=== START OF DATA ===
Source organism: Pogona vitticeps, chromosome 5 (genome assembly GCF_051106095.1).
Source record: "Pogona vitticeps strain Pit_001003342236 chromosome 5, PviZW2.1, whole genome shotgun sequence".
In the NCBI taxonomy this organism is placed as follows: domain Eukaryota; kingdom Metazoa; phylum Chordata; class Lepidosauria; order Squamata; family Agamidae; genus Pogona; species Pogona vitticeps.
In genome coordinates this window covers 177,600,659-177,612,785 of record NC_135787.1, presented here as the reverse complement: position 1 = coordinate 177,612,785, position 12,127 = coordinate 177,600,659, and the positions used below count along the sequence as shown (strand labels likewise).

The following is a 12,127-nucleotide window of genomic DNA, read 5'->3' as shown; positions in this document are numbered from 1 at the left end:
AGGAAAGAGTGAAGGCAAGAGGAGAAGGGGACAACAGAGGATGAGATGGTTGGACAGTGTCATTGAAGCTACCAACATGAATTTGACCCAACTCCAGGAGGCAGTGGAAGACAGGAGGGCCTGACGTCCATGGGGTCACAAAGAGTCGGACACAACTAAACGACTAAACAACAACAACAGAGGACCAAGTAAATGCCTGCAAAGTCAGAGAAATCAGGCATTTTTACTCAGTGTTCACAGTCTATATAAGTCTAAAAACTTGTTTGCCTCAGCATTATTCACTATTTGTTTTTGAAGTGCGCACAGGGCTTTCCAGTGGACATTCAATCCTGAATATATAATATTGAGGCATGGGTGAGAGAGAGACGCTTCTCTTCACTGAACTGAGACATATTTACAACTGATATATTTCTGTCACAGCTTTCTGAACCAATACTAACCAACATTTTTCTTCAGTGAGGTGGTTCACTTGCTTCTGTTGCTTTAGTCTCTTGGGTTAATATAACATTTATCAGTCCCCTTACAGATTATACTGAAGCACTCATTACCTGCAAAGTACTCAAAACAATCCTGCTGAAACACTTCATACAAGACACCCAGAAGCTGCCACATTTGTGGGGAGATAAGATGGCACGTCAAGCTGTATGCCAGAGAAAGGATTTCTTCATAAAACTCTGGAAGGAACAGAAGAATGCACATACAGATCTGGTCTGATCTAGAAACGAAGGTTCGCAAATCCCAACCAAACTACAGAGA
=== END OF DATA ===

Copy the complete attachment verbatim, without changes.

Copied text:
Source organism: Pogona vitticeps, chromosome 5 (genome assembly GCF_051106095.1).
Source record: "Pogona vitticeps strain Pit_001003342236 chromosome 5, PviZW2.1, whole genome shotgun sequence".
In the NCBI taxonomy this organism is placed as follows: domain Eukaryota; kingdom Metazoa; phylum Chordata; class Lepidosauria; order Squamata; family Agamidae; genus Pogona; species Pogona vitticeps.
In genome coordinates this window covers 177,600,659-177,612,785 of record NC_135787.1, presented here as the reverse complement: position 1 = coordinate 177,612,785, position 12,127 = coordinate 177,600,659, and the positions used below count along the sequence as shown (strand labels likewise).

The following is a 12,127-nucleotide window of genomic DNA, read 5'->3' as shown; positions in this document are numbered from 1 at the left end:
AGGAAAGAGTGAAGGCAAGAGGAGAAGGGGACAACAGAGGATGAGATGGTTGGACAGTGTCATTGAAGCTACCAACATGAATTTGACCCAACTCCAGGAGGCAGTGGAAGACAGGAGGGCCTGACGTCCATGGGGTCACAAAGAGTCGGACACAACTAAACGACTAAACAACAACAACAGAGGACCAAGTAAATGCCTGCAAAGTCAGAGAAATCAGGCATTTTTACTCAGTGTTCACAGTCTATATAAGTCTAAAAACTTGTTTGCCTCAGCATTATTCACTATTTGTTTTTGAAGTGCGCACAGGGCTTTCCAGTGGACATTCAATCCTGAATATATAATATTGAGGCATGGGTGAGAGAGAGACGCTTCTCTTCACTGAACTGAGACATATTTACAACTGATATATTTCTGTCACAGCTTTCTGAACCAATACTAACCAACATTTTTCTTCAGTGAGGTGGTTCACTTGCTTCTGTTGCTTTAGTCTCTTGGGTTAATATAACATTTATCAGTCCCCTTACAGATTATACTGAAGCACTCATTACCTGCAAAGTACTCAAAACAATCCTGCTGAAACACTTCATACAAGACACCCAGAAGCTGCCACATTTGTGGGGAGATAAGATGGCACGTCAAGCTGTATGCCAGAGAAAGGATTTCTTCATAAAACTCTGGAAGGAACAGAAGAATGCACATACAGATCTGGTCTGATCTAGAAACGAAGGTTCGCAAATCCCAACCAAACTACAGAGA